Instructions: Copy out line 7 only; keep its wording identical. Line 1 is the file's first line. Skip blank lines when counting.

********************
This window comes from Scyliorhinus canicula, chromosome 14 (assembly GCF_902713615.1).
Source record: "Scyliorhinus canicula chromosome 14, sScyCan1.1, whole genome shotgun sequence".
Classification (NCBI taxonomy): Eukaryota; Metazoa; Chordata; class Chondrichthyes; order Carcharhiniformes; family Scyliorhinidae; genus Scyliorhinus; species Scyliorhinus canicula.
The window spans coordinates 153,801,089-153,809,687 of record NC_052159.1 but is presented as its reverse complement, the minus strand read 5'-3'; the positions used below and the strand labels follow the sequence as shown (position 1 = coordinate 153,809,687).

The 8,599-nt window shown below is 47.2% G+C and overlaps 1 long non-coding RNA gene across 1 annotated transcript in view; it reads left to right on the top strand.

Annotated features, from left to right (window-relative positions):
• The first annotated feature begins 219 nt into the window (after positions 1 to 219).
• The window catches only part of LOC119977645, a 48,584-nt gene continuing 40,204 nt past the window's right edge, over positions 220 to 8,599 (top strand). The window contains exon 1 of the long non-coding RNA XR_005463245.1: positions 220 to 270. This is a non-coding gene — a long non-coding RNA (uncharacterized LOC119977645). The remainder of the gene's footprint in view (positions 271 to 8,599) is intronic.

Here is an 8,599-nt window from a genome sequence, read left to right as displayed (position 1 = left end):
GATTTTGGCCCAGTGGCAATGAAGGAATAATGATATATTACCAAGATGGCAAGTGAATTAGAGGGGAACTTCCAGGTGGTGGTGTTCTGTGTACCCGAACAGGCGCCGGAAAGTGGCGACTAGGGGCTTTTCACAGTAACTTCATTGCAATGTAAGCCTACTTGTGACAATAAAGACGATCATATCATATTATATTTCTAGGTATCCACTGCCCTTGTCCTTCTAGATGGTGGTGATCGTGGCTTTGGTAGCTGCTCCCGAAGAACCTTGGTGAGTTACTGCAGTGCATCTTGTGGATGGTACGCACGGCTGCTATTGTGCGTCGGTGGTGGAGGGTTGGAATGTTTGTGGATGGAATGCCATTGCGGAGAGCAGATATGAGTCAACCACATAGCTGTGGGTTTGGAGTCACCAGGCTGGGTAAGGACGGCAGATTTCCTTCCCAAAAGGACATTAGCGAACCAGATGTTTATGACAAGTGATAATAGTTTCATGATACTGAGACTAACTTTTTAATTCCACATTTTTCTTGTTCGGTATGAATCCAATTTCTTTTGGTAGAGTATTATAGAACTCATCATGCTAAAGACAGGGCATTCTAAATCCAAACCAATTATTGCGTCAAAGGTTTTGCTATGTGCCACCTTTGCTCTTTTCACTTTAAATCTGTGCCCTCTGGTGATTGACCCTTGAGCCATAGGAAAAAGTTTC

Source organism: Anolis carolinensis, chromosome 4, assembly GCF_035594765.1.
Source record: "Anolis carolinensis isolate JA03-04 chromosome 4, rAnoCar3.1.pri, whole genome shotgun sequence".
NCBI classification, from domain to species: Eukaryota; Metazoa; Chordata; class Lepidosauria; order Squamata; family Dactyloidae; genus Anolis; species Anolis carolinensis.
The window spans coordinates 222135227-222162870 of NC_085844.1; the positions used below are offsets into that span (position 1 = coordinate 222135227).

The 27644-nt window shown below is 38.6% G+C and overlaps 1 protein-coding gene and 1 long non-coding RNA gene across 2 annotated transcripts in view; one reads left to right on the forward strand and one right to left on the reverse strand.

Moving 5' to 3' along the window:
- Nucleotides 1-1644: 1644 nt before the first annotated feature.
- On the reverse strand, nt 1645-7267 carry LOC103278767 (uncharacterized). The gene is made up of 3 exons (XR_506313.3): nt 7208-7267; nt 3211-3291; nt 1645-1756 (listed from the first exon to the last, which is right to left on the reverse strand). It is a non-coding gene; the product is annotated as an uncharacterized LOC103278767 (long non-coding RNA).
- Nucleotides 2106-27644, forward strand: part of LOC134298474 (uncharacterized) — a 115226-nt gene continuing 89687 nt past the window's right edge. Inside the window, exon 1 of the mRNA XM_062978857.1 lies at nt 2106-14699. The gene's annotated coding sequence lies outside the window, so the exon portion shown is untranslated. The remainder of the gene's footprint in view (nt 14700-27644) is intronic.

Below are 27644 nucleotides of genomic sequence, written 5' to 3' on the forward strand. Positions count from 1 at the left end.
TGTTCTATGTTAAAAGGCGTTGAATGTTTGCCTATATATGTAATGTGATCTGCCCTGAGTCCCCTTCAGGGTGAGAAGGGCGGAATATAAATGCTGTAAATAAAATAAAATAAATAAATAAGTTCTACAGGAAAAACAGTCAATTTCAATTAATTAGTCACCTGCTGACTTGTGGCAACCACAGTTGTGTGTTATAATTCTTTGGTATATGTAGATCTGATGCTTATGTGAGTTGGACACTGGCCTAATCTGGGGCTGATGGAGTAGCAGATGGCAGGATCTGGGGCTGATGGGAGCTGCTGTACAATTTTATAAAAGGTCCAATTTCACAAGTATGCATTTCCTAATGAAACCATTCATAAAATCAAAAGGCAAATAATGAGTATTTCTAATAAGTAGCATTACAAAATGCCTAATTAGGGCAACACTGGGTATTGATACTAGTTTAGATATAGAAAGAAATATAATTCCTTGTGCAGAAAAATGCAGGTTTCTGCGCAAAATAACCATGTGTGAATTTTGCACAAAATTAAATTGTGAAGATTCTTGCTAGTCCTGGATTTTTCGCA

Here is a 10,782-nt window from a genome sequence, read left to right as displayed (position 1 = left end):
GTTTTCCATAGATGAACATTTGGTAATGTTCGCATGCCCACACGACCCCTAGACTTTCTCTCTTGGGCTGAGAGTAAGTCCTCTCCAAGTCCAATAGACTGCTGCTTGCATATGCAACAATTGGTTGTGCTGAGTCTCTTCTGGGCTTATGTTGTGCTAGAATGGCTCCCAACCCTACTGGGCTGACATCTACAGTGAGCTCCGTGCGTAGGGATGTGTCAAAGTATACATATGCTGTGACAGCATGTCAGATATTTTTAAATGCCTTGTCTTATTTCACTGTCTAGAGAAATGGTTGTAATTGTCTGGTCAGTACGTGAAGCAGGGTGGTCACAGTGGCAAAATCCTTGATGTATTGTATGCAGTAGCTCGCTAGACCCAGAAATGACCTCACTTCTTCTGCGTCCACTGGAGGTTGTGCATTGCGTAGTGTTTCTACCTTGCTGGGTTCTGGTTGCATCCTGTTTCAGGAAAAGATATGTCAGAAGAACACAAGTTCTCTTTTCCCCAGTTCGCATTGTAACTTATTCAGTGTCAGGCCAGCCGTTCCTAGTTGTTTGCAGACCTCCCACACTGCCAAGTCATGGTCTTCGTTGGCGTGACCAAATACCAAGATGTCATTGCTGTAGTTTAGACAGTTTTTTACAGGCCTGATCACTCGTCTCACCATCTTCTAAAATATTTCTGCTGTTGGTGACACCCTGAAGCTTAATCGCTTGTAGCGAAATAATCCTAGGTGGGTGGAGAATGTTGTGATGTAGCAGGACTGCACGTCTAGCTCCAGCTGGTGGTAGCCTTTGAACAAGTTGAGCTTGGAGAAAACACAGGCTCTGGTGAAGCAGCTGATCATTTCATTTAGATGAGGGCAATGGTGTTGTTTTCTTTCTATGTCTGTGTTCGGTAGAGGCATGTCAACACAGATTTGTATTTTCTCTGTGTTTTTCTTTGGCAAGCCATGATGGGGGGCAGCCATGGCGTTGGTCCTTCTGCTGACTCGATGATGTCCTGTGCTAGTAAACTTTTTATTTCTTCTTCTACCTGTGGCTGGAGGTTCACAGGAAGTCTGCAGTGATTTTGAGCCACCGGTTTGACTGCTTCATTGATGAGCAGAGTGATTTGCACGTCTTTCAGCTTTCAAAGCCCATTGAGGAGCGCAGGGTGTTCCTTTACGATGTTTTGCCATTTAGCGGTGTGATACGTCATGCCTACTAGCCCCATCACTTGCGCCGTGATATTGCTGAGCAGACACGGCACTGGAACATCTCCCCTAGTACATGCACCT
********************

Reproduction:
• The first annotated feature begins 219 nt into the window (after positions 1 to 219).